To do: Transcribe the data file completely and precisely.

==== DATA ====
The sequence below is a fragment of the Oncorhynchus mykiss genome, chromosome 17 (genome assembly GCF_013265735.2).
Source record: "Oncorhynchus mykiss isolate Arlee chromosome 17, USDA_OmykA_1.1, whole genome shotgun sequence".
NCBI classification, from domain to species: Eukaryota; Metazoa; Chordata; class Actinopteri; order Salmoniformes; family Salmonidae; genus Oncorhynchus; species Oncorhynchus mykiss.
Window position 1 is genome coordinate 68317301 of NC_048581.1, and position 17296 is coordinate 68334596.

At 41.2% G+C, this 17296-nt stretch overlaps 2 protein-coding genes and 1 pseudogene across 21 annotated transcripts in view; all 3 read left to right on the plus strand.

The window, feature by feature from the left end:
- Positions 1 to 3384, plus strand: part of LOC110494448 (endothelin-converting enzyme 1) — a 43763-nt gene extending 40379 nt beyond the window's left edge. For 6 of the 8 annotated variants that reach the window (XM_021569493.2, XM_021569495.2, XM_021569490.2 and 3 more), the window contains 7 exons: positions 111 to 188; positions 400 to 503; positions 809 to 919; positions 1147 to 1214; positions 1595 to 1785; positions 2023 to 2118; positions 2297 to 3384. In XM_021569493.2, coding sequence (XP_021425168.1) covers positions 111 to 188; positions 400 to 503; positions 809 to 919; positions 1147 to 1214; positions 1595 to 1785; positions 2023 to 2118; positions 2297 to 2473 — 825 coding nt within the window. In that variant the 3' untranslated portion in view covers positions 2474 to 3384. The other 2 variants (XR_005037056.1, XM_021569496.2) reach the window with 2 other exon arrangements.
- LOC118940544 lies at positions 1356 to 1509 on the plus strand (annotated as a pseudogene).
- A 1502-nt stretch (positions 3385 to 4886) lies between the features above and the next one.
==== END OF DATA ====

The sequence below is a fragment of the Oncorhynchus mykiss genome, chromosome 17 (genome assembly GCF_013265735.2).
Source record: "Oncorhynchus mykiss isolate Arlee chromosome 17, USDA_OmykA_1.1, whole genome shotgun sequence".
NCBI classification, from domain to species: Eukaryota; Metazoa; Chordata; class Actinopteri; order Salmoniformes; family Salmonidae; genus Oncorhynchus; species Oncorhynchus mykiss.
Window position 1 is genome coordinate 68317301 of NC_048581.1, and position 17296 is coordinate 68334596.

At 41.2% G+C, this 17296-nt stretch overlaps 2 protein-coding genes and 1 pseudogene across 21 annotated transcripts in view; all 3 read left to right on the plus strand.

The window, feature by feature from the left end:
- Positions 1 to 3384, plus strand: part of LOC110494448 (endothelin-converting enzyme 1) — a 43763-nt gene extending 40379 nt beyond the window's left edge. For 6 of the 8 annotated variants that reach the window (XM_021569493.2, XM_021569495.2, XM_021569490.2 and 3 more), the window contains 7 exons: positions 111 to 188; positions 400 to 503; positions 809 to 919; positions 1147 to 1214; positions 1595 to 1785; positions 2023 to 2118; positions 2297 to 3384. In XM_021569493.2, coding sequence (XP_021425168.1) covers positions 111 to 188; positions 400 to 503; positions 809 to 919; positions 1147 to 1214; positions 1595 to 1785; positions 2023 to 2118; positions 2297 to 2473 — 825 coding nt within the window. In that variant the 3' untranslated portion in view covers positions 2474 to 3384. The other 2 variants (XR_005037056.1, XM_021569496.2) reach the window with 2 other exon arrangements.
- LOC118940544 lies at positions 1356 to 1509 on the plus strand (annotated as a pseudogene).
- A 1502-nt stretch (positions 3385 to 4886) lies between the features above and the next one.